The British academic jailed for spying in the United Arab Emirates (UAE) has told how he endured “psychological torture”.
Matthew Hedges, 31, said he was forced to stand “all day” in ankle cuffs, suffered panic attacks and had suicidal thoughts.
Mr Hedges, who denies being a spy, told the BBC he only confessed to being a captain in MI6 to stop the “torture”.
The UAE also asked him to act as a double agent in the UK Foreign Office.
Mr Hedges had denied spying and said he had been researching his PhD, but was jailed for life last month after a five-minute trial.
The UAE government said the Durham academic was “100% a spy”, but pardoned him on 26 November.
Speaking to John Humphrys on the Today programme on Radio 4, Mr Hedges said being in a cell was “was lonely and isolating”.
He was given a “cocktail” of medication to treat his depression and anxiety, he said, and deprived of natural light.
“I wasn’t allowed to do anything to distract myself. My mental health was deteriorating,” he said.
“I was handcuffed and blindfolded. I had to stand all day in ankle cuffs.”
Visits to the bathroom were accompanied by four guards, he said.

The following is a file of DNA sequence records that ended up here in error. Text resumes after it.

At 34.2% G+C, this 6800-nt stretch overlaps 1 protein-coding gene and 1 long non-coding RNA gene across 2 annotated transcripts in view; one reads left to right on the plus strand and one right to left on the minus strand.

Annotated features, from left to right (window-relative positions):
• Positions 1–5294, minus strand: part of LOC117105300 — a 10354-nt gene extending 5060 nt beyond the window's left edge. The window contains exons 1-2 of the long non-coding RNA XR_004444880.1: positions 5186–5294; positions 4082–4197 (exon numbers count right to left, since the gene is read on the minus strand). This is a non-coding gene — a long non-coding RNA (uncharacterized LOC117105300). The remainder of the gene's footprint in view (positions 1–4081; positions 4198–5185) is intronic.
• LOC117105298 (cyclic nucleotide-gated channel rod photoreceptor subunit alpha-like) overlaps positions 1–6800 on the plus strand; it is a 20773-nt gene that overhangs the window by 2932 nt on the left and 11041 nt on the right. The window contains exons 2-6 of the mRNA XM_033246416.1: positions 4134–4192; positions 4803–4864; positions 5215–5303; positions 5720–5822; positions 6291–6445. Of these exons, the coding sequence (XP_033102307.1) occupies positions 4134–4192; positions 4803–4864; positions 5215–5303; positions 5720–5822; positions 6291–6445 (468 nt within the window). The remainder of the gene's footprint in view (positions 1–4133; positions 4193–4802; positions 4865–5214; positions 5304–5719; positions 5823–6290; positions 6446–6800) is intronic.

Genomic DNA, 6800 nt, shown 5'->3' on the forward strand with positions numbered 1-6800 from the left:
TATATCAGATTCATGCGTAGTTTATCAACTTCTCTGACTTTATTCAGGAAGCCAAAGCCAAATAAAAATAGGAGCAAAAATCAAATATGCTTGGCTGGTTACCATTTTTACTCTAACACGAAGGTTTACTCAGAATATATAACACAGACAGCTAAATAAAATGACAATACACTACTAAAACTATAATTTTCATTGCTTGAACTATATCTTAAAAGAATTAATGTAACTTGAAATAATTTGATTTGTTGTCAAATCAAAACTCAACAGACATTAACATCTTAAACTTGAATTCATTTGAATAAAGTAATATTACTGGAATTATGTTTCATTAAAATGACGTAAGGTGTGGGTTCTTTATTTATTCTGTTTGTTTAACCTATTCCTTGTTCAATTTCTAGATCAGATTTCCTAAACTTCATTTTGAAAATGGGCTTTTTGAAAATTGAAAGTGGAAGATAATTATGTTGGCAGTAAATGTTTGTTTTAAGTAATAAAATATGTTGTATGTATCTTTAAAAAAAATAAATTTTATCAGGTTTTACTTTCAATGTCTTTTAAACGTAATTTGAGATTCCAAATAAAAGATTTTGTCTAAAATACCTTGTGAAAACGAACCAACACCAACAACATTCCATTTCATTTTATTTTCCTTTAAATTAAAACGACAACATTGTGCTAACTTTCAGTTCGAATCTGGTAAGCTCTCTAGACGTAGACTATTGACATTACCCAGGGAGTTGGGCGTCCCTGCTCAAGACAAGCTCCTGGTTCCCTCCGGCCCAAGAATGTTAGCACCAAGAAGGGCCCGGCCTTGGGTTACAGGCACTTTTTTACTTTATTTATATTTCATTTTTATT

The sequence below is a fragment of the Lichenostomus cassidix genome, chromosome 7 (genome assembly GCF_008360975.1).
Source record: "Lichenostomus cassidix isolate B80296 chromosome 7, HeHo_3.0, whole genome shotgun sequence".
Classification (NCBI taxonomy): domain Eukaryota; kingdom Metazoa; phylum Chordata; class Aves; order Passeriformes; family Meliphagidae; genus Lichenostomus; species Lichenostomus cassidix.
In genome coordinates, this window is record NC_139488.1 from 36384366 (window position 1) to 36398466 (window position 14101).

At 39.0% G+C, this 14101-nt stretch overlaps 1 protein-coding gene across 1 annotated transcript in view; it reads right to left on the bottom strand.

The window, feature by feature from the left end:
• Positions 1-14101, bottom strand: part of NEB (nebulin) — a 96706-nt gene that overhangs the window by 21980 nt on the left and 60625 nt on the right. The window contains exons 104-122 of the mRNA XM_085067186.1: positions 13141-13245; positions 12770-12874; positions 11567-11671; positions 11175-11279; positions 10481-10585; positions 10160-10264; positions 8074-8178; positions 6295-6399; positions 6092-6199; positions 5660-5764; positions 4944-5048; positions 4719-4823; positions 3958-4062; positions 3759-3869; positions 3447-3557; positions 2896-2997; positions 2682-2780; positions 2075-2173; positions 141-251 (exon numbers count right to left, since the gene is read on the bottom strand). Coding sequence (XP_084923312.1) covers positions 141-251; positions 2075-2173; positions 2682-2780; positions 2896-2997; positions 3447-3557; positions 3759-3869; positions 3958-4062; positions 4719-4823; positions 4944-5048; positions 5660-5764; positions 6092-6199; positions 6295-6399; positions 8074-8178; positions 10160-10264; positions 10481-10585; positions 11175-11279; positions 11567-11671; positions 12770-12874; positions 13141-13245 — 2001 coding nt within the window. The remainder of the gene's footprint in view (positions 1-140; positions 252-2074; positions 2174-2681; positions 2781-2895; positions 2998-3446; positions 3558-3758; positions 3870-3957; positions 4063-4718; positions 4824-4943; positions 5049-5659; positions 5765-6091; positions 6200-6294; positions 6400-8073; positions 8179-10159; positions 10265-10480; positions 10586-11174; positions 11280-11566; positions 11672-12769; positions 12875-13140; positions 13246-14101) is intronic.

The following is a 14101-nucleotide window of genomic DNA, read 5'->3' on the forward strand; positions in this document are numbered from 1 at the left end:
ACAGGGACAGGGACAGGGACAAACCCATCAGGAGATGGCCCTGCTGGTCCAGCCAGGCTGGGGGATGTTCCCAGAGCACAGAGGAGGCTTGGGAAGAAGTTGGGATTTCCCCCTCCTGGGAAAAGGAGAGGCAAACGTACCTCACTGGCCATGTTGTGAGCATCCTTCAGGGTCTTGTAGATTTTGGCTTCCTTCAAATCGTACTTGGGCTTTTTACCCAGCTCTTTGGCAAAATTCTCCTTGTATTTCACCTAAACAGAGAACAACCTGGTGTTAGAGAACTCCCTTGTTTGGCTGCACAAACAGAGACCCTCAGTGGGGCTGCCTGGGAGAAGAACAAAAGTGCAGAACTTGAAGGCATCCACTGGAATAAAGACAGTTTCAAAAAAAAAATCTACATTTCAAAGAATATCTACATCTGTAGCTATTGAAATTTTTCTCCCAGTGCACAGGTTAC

Mr Hedges said standing in ankle cuffs was “mentally exhausting”, but that adrenaline would kick in and help him cope.
Shortly before his arrest he was due to have counselling to deal with anxiety and depression.
“I could not manage my thoughts throughout the incarceration,” he said.
He also said he regularly had panic attacks and some nights he dreamt of hanging himself in his cell.
He said he was only able to speak to his wife Daniela Tejada – who had been campaigning for his release – once a week.
During hours of interrogations he said the psychological pressure was so great he confessed.
“I panicked and told them I was a captain in MI6 – I told them what they wanted to hear.”
He also spoke of how he felt when he was sentenced to life in prison.
“It was total shock – I wasn’t able to process it. I couldn’t say goodbye to Danni.”
Ms Tejada said academics would now have to think twice before doing research in the UAE.
She said: “At the heart of it it’s about drawing red lines. I think the biggest issue is naturally the fact that there is no academic freedom in the UAE but also the fact that the red lines aren’t clearly drawn.
“So it’s sort of every man on their own. Each academic will have a different experience – to assess how safe it is to do research.”